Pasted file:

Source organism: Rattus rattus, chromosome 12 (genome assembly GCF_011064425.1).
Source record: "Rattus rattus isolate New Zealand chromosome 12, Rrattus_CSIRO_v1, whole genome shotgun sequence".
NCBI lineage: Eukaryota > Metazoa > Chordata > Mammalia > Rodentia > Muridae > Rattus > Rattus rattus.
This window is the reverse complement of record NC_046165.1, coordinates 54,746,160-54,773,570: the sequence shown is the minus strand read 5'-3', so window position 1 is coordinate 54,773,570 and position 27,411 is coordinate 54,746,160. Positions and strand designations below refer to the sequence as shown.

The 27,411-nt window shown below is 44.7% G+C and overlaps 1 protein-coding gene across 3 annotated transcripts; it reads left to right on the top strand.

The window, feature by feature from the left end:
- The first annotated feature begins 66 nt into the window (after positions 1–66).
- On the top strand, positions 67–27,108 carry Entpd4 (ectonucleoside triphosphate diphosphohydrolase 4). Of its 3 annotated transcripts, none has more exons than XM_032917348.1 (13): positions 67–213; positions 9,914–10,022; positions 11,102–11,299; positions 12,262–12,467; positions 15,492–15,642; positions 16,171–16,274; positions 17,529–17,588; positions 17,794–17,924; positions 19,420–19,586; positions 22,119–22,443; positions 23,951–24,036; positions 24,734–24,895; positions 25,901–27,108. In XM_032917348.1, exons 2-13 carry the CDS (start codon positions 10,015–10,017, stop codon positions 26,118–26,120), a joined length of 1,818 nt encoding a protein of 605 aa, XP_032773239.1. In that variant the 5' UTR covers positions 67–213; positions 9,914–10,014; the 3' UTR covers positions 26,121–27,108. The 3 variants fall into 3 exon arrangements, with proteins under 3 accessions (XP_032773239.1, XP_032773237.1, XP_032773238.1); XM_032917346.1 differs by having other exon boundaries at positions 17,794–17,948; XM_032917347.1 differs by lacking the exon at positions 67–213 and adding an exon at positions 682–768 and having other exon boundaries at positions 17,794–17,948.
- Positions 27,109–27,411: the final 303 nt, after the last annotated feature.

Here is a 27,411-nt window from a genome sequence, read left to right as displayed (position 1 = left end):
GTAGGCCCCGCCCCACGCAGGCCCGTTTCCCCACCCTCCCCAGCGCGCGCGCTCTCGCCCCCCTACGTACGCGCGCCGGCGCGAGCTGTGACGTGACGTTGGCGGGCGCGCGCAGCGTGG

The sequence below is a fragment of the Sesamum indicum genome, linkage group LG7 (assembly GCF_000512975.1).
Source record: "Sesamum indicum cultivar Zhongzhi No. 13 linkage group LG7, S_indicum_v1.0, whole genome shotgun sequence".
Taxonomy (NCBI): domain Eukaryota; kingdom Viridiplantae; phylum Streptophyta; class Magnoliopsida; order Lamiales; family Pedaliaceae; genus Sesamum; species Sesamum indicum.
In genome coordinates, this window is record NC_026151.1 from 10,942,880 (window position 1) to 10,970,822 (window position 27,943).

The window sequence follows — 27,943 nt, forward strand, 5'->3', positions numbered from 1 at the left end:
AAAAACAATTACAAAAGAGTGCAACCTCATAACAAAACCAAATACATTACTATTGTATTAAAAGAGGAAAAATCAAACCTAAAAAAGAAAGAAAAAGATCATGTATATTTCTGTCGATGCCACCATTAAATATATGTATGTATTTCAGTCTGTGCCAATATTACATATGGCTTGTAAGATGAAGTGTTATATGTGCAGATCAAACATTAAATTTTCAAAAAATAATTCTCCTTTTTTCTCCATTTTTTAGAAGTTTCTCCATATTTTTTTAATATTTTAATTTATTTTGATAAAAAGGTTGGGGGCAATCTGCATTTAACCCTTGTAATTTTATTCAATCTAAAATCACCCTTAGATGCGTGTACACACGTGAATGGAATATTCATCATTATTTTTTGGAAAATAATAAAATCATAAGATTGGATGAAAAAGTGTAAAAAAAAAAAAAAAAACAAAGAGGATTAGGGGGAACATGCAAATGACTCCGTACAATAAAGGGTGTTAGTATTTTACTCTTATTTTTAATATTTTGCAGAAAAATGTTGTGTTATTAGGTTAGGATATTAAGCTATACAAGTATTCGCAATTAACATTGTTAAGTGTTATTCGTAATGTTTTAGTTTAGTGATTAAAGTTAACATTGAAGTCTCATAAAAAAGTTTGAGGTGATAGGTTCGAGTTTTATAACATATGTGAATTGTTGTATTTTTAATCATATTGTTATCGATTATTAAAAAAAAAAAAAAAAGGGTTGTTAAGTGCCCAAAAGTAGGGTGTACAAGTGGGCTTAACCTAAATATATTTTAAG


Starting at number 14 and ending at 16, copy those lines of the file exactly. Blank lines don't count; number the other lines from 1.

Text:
Taxonomy (NCBI): domain Eukaryota; kingdom Viridiplantae; phylum Streptophyta; class Magnoliopsida; order Lamiales; family Pedaliaceae; genus Sesamum; species Sesamum indicum.
In genome coordinates, this window is record NC_026151.1 from 10,942,880 (window position 1) to 10,970,822 (window position 27,943).

The window sequence follows — 27,943 nt, forward strand, 5'->3', positions numbered from 1 at the left end: